Ask Wirecutter: How Do I Deal With My Partner’s Bedroom Laundry Pile? | Wirecutter

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Ask Wirecutter, an advice column written by Annemarie Conte, explores the best approaches to buying, using, and maintaining stuff. Email your biggest product-related problems to

My partner keeps the chair in our bedroom stacked with semi-dirty laundry: T-shirts that have been worn once, jeans that may or may not pass the sniff test, and the like. It drives me absolutely nuts, and I have no place to sit. Can you help us come up with a solution?

Apparently, there are two kinds of people in this world: 1) those who toss off their clothes so they land on the nearest available surface and 2) those who pointedly ignore their partner’s clothes pile or heavily sigh while passive-aggressively folding their loved one’s day-old jeans. And then the clothing-folders write into advice columns to figure out how to make their bedroom not look like a clothes version of Stonehenge. I won’t tell you which category I fall into, though the rumpled T-shirt I’m wearing might be a clue.

Look, pilers know they are pilers and can’t be nagged into submission. But it is possible they will positively respond to gentle behavior-modification measures. There are the clothes that end up in purgatory between wearing and washing (like jeans, hoodies, and pajamas), and clothes that really need to be washed immediately (socks, underwear, workout gear) but haven’t made it to the laundry basket yet. Thankfully, the smarties at Wirecutter—who fall into both camps—have a bunch of really excellent tips for you.

I have a friend whose husband has an “emotional support laundry basket” that is kept on the floor next to his side of the bed. Since it’s out of her view, she doesn’t feel compelled to nag him, and she isn’t subjected to his stressful-to-her visual clutter.

Or you could place a second hamper—preferably at arm-height so the dumper can just take off their clothes and drop them—in the bathroom if your partner is also someone whose clothes end up hanging out on the bathroom floor post-shower for far too long. No lid makes it even easier for them to just aim their clothes and toss. We like the Honey-Can-Do SRT-01235 Heavy-Duty Triple Laundry Sorter and the Mind Reader 50 Liter Laundry Hamper.

Three reinforced cloth compartments make it simple to sort laundry by type, while the wheels are great for people who need to scoot, rather than lift, heavy loads.

This well-ventilated hamper has a lid to keep the mess out of sight but offers the portability of a basket.

Frankly, the chair might be the problem. It’s a too-convenient drop zone for your partner. Even so, it’s possible that stuff will end up on the floor if you take the chair away, so you need to find another landing spot. There is a definite danger in your partner throwing the clothes on top of a storage bench like the Seville Classics Foldable Storage Bench Ottoman, but if you don’t mind being the better half who then dumps the clothes into the bench so you have a place to sit while you put on your socks, well, you’ve achieved compromise. You can also clear out a dresser drawer for this purpose if you’re someone who really strives to reduce visual clutter wherever possible.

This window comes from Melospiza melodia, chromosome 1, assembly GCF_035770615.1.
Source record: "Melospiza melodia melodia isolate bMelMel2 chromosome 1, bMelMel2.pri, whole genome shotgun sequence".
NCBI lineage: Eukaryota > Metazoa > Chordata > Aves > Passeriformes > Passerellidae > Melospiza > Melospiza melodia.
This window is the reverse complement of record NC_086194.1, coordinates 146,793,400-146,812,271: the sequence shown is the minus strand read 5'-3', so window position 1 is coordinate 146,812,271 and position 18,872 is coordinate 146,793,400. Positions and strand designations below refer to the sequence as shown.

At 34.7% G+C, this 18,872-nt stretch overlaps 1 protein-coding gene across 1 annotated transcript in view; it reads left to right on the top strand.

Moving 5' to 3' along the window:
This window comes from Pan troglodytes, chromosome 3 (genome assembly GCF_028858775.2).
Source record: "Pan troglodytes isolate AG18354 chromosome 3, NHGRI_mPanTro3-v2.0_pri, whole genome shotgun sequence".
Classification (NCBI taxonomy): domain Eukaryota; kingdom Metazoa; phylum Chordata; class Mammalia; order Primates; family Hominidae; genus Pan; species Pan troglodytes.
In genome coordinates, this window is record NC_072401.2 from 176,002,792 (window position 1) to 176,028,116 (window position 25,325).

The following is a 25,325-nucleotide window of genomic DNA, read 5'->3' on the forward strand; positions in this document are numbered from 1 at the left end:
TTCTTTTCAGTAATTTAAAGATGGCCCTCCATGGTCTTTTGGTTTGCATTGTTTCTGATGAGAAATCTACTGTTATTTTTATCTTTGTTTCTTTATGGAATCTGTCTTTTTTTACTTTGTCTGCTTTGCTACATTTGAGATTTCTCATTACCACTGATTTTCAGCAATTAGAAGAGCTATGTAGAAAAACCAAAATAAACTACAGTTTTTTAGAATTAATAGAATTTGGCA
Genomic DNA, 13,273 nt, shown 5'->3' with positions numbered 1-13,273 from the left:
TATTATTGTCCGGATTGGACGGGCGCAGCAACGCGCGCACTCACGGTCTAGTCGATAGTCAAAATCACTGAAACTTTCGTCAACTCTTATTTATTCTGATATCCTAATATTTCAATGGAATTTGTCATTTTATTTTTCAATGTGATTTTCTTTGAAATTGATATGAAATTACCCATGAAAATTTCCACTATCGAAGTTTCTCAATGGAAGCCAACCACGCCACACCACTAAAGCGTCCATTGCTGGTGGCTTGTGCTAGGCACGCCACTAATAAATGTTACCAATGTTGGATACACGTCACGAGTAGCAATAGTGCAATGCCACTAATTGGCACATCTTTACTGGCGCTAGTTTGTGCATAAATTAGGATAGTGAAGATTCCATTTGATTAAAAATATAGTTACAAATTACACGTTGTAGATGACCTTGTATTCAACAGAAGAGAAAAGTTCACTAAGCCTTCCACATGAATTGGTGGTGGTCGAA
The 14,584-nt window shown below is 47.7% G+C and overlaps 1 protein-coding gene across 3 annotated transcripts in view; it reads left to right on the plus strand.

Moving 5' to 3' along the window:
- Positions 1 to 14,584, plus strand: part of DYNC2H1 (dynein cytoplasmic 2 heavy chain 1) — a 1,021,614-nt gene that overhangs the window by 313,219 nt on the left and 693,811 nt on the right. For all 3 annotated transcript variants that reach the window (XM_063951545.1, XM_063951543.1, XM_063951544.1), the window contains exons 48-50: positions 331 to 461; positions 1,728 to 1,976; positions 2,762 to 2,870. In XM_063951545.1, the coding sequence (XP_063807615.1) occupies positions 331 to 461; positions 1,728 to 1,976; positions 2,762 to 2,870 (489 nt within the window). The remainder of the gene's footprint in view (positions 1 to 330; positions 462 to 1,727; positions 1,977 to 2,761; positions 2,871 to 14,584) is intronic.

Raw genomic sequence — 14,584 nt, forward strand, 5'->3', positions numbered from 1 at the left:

This collapsible bench assembles in seconds and offers ample interior storage for a fraction of the price of any other we considered.

If what you’re looking for is a way to store clothing that isn’t ready for the washing machine, think beyond the front entryway and move a coat rack like the Yamazaki Plain Coat Hanger or the Umbra Flapper Standing Coat Rack into the bedroom. Tall, slim, and stately, this is what they were born to do, and they look more intentional than the chair tangle.

This cute coat tree is slimmer than most we’ve tried, and its small base is great for tighter spaces.

This rack’s large and heavy base makes it more stable than other coat trees. Its fold-down hooks are customizable too, and it wears well over time.

If you don’t have floor space for a coat rack, a few people on staff also use a decorative ladder (Yamakazi makes one) that looks intentional and streamlined while it holds your PJs. Or a few wall hooks like the Eames Hang-It-All or the KES Solid Metal Swivel Hook (in your bedroom or the closet) can go a long way to giving those in-between clothes somewhere to live before the next wearing. You can also purchase strong bag hangers to hold a few canvas totes that you then stuff full of day-old sweaters and the like.

The Hang-It-All is a historic mid-century design that’s as beautiful as it is functional, with 14 hooks to organize clothes while making a vibrant statement.

Whether it’s bag mountain (a real term that not one, but two Wirecutter staff spouses use for their partners’, well, mountains of bags), or your partner leaving gross sponges in the kitchen sink or wanting to buy you a ladder as a birthday gift, most of this comes down to communication and a few smart product solutions. But the best answer came from Wirecutter senior staff writer Phil Ryan, who said simply, “Know and accept that whatever effort you put into this will likely feel wasted in the end unless it’s the other person who comes up with a change to themselves that they are going to be committed to.” When all else fails, said Phil, “The best thing to do is to remember that you love them.”

This article was edited by Jason Chen.

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